Noah Davis, Mary Jane, 2008, oil and acrylic on canvas, 60 × 52 1⁄4".

Noah Davis, Mary Jane, 2008, oil and acrylic on canvas, 60 × 52 1⁄4".

Noah Davis

A girl clad in a wide-collared smock, knee-high socks, and black buckled shoes stands before a leafy green-and-black pattern, worked over in a thick impasto. Her dark skin and composed expression, by contrast, appear smooth, having been rendered in the artist’s characteristically dry paint application, which lends these figures their softness. Perhaps she’s posing on the first day of school. Just as the figure’s glinting gaze anchors the composition of this large-format work in oil and acrylic, the painting, titled Mary Jane, 2008, itself grounded the first London exhibition devoted to Noah Davis, which brought together works selected by Helen Molesworth from 2007 until the Los Angeles–based artist’s untimely death at the age of thirty-two in 2015.

Davis seemed to have a sense of painting as a medium well-equipped for sifting through time, transmuting what could be memories from his own childhood (for instance, of a boy being spanked by his mother in the rigid domestic scene Bad Boy for Life, 2007), just as he imagines his own son (dreamlike in thinned oil and acrylic, in Indigo Kid, 2010). He worked mostly from photographs, in the tradition of artists such as Luc Tuymans and Marlene Dumas. Davis’s paintings combine immediacy, conjured by a rich color palette full of vibrant, often dripping blues, with a timelessness—more precisely, a sense of being unstuck in time—that derives in part from his transtemporal source material. He worked, for instance, from a series of photographs shot by his mother, Faith Childs-Davis, as a teenager on Chicago’s South Side in the 1970s (as exemplified by the public swimming pool full of hazy figures in 1975 [9], 2013), and ones taken by his wife, sculptor Karon Davis, in Los Angeles (yielding the striking composition of Another Balcony, 2009, with its three figures peering out from behind the green lines of an elevated deck). The latter painting is marked by the specificity of LA that permeates Davis’s oeuvre, discernible in such details as the low roofs of the Pueblo del Rio housing projects designed by modernist Angeleno architect Paul Williams and more generally in the swaths of bright light that animate sections of many of the paintings.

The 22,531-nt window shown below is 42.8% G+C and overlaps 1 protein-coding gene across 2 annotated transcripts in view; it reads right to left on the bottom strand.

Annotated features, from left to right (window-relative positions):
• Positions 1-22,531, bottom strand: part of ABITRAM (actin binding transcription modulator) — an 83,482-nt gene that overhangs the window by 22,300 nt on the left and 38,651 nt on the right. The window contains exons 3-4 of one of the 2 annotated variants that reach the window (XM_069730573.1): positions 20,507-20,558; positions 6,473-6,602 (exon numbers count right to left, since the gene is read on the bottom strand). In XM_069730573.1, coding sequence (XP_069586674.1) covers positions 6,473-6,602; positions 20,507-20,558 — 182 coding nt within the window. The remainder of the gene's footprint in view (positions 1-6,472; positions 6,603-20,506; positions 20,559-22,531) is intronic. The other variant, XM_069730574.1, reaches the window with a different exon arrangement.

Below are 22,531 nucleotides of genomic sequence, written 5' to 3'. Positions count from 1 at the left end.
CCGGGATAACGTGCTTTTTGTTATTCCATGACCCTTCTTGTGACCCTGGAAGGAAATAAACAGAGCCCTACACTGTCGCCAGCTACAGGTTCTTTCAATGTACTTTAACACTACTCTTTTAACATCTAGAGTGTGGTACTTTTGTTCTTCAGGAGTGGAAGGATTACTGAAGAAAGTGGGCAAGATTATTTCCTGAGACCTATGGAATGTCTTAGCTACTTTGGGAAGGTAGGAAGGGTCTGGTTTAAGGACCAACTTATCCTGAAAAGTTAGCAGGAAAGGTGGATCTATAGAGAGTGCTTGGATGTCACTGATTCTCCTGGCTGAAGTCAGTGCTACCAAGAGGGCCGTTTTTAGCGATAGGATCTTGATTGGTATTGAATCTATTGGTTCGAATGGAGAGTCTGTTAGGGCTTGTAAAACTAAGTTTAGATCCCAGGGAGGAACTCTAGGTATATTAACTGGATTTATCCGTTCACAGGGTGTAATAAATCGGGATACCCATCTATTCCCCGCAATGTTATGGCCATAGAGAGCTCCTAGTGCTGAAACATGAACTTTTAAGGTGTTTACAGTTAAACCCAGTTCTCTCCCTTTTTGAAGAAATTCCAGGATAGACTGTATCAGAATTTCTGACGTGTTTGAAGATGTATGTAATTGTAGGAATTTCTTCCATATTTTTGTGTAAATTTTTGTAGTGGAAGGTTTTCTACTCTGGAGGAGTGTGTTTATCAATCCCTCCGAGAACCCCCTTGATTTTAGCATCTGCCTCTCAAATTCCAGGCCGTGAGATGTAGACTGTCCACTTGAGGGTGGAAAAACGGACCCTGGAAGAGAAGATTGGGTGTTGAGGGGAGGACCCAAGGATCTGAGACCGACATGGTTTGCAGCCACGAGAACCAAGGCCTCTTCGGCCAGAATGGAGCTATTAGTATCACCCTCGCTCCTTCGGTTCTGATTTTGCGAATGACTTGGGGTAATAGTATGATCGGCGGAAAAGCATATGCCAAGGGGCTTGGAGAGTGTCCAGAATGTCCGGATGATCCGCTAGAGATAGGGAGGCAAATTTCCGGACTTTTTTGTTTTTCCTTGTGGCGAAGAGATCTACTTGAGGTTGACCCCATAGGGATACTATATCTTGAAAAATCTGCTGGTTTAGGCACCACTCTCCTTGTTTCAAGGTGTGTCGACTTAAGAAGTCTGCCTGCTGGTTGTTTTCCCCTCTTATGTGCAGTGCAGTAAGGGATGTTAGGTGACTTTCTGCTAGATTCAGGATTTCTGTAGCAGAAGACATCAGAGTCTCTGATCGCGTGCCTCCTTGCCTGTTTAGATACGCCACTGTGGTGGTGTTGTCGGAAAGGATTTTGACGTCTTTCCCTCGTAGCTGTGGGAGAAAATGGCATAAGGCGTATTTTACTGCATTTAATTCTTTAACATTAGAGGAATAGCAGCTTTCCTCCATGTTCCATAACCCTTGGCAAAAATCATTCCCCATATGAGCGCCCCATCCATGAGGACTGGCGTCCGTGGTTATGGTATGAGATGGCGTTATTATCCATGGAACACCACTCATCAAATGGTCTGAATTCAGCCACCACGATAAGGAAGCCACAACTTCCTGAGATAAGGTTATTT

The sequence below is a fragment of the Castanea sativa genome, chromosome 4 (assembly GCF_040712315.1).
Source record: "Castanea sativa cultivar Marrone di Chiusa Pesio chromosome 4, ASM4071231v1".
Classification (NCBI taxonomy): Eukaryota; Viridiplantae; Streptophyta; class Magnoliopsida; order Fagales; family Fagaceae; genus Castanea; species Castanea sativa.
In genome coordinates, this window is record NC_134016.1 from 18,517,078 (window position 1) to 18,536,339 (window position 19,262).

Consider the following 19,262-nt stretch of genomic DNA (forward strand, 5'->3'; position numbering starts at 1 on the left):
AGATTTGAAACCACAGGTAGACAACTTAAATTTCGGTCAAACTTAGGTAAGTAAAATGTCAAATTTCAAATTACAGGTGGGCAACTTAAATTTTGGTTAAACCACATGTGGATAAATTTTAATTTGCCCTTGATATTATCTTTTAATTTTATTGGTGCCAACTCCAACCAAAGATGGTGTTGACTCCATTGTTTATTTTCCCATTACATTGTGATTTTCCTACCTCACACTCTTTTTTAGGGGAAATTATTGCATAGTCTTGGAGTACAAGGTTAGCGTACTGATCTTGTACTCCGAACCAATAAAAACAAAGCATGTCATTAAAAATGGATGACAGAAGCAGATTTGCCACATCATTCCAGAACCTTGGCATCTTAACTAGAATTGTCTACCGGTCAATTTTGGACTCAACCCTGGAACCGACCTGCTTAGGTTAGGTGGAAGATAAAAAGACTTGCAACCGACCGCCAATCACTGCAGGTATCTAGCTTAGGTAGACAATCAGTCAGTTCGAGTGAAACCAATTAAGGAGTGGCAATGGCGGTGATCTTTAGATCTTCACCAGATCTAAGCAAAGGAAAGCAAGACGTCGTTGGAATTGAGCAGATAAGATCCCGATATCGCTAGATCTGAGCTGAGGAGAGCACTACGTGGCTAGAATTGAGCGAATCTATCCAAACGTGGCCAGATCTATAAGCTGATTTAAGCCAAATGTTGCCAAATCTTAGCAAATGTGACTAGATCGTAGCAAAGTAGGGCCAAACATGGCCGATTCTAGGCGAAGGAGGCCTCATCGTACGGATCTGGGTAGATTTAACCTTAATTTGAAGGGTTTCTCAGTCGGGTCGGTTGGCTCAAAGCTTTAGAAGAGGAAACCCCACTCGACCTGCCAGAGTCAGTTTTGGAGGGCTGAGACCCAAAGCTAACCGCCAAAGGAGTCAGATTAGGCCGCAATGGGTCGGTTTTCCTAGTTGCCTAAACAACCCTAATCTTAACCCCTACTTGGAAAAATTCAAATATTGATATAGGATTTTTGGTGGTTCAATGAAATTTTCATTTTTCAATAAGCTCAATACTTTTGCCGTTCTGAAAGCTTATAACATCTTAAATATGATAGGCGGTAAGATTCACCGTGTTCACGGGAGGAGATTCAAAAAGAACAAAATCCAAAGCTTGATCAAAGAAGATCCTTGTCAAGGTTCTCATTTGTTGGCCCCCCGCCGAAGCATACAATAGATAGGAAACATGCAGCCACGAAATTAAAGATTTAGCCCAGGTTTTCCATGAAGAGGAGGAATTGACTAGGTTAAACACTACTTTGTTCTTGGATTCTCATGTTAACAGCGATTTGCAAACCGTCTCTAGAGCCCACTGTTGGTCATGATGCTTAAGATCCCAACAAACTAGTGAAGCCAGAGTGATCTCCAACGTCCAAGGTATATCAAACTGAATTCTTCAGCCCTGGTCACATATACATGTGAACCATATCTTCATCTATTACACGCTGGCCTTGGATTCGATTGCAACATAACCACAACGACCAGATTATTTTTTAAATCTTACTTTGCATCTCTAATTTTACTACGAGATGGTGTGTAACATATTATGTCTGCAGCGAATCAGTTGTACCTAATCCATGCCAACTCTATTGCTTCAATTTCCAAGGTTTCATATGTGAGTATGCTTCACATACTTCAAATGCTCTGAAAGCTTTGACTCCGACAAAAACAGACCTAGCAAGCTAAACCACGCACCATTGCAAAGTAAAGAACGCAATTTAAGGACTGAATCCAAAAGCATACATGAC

Questions of time also came to the fore in the sense of urgency that imbued this overview of Davis’s brief and prolific career, bolstered by anecdotes in the exhibition catalogue highlighting his bursts of productivity as well as his wide-reaching ambitions beyond his painting, most significantly in the Underground Museum, a community space hosting museum-quality exhibitions, which he founded with Davis in LA’s working-class Black and Latinx Arlington Heights neighborhood in 2012. The exhibition’s top floor replicated the offices of the Underground Museum, with its bookshelves, patterned rugs, African sculptures, and exhibition models, underscoring that project as inextricable from his oeuvre. The ardent commitment to collectivity represented by the Underground Museum manifests more subtly in Davis’s paintings, in which so many of the figures are solitary. Their faces are often obscured or unresolved—Mary Jane is a notable exception—a tactic that leaves them unknowable and could, as such, position them as a counter to a cult of individualism. Noting the way the subjects of Lorna Simpson’s photography refuse to declare an identity, Okwui Enwezor called her work “negated portraiture”; such a term is instructive concerning the politics of representation in Davis’s painting. The withholding embedded in these works—in a face receding into shadow or obstructed by dashes of paint—is a refusal that kindles their transcendent qualities. For Davis, painting was a way of collapsing inherited images and imagined futures into a picture plane that was (and is) emphatically present.